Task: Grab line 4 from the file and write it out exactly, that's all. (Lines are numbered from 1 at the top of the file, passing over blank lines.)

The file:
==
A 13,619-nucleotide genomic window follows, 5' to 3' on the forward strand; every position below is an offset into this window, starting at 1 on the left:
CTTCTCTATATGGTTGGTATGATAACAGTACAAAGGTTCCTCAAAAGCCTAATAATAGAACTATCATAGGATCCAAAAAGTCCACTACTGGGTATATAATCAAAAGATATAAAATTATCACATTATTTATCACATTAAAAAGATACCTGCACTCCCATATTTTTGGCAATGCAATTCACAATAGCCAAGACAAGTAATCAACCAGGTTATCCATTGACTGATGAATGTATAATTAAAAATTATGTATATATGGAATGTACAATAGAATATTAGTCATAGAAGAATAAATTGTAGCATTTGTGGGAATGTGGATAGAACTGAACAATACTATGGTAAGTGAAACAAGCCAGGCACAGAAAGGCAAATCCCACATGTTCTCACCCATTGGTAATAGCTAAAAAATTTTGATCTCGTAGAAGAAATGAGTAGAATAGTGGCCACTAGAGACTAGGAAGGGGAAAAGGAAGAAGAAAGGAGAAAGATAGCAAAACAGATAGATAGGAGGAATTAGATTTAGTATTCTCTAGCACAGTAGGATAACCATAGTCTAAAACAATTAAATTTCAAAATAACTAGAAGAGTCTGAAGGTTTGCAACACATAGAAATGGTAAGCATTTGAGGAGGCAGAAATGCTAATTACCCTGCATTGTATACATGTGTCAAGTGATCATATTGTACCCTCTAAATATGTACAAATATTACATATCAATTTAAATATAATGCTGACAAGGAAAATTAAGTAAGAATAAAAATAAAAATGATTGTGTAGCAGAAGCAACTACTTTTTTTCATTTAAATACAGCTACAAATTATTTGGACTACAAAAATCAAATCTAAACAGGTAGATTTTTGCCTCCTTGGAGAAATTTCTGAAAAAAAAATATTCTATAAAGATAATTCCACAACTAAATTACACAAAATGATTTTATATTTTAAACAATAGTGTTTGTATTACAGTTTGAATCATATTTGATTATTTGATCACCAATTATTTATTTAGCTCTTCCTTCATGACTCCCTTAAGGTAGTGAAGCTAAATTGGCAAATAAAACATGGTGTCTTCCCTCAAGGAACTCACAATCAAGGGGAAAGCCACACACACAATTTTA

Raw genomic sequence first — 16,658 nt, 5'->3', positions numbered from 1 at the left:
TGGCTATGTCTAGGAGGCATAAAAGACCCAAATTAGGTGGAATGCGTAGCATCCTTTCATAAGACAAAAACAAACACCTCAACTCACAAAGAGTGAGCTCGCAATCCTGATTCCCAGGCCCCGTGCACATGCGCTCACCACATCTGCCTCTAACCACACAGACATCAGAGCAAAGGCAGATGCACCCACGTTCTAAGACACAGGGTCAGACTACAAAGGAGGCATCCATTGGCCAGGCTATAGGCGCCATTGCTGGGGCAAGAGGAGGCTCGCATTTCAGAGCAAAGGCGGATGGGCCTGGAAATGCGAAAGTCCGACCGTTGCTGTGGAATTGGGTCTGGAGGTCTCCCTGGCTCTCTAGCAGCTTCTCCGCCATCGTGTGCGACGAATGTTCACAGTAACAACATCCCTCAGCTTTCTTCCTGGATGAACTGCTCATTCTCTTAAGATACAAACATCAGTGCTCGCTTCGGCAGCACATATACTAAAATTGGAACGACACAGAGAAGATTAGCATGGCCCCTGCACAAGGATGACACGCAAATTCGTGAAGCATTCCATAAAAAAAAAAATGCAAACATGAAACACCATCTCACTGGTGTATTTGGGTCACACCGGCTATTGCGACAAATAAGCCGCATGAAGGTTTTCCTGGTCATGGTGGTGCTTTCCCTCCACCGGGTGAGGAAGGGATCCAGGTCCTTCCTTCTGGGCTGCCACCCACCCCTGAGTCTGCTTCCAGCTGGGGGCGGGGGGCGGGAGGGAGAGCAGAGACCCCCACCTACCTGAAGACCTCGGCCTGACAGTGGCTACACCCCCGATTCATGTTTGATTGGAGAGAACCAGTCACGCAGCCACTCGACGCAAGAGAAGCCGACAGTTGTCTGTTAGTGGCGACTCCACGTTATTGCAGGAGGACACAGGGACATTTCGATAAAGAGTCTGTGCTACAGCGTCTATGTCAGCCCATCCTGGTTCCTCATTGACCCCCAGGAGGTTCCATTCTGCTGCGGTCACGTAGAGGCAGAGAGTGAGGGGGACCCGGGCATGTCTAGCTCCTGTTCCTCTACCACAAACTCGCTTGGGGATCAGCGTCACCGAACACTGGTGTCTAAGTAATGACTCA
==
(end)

TGGCTATGTCTAGGAGGCATAAAAGACCCAAATTAGGTGGAATGCGTAGCATCCTTTCATAAGACAAAAACAAACACCTCAACTCACAAAGAGTGAGCTCGCAATCCTGATTCCCAGGCCCCGTGCACATGCGCTCACCACATCTGCCTCTAACCACACAGACATCAGAGCAAAGGCAGATGCACCCACGTTCTAAGACACAGGGTCAGACTACAAAGGAGGCATCCATTGGCCAGGCTATAGGCGCCATTGCTGGGGCAAGAGGAGGCTCGCATTTCAGAGCAAAGGCGGATGGGCCTGGAAATGCGAAAGTCCGACCGTTGCTGTGGAATTGGGTCTGGAGGTCTCCCTGGCTCTCTAGCAGCTTCTCCGCCATCGTGTGCGACGAATGTTCACAGTAACAACATCCCTCAGCTTTCTTCCTGGATGAACTGCTCATTCTCTTAAGATACAAACATCAGTGCTCGCTTCGGCAGCACATATACTAAAATTGGAACGACACAGAGAAGATTAGCATGGCCCCTGCACAAGGATGACACGCAAATTCGTGAAGCATTCCATAAAAAAAAAAATGCAAACATGAAACACCATCTCACTGGTGTATTTGGGTCACACCGGCTATTGCGACAAATAAGCCGCATGAAGGTTTTCCTGGTCATGGTGGTGCTTTCCCTCCACCGGGTGAGGAAGGGATCCAGGTCCTTCCTTCTGGGCTGCCACCCACCCCTGAGTCTGCTTCCAGCTGGGGGCGGGGGGCGGGAGGGAGAGCAGAGACCCCCACCTACCTGAAGACCTCGGCCTGACAGTGGCTACACCCCCGATTCATGTTTGATTGGAGAGAACCAGTCACGCAGCCACTCGACGCAAGAGAAGCCGACAGTTGTCTGTTAGTGGCGACTCCACGTTATTGCAGGAGGACACAGGGACATTTCGATAAAGAGTCTGTGCTACAGCGTCTATGTCAGCCCATCCTGGTTCCTCATTGACCCCCAGGAGGTTCCATTCTGCTGCGGTCACGTAGAGGCAGAGAGTGAGGGGGACCCGGGCATGTCTAGCTCCTGTTCCTCTACCACAAACTCGCTTGGGGATCAGCGTCACCGAACACTGGTGTCTAAGTAATGACTCA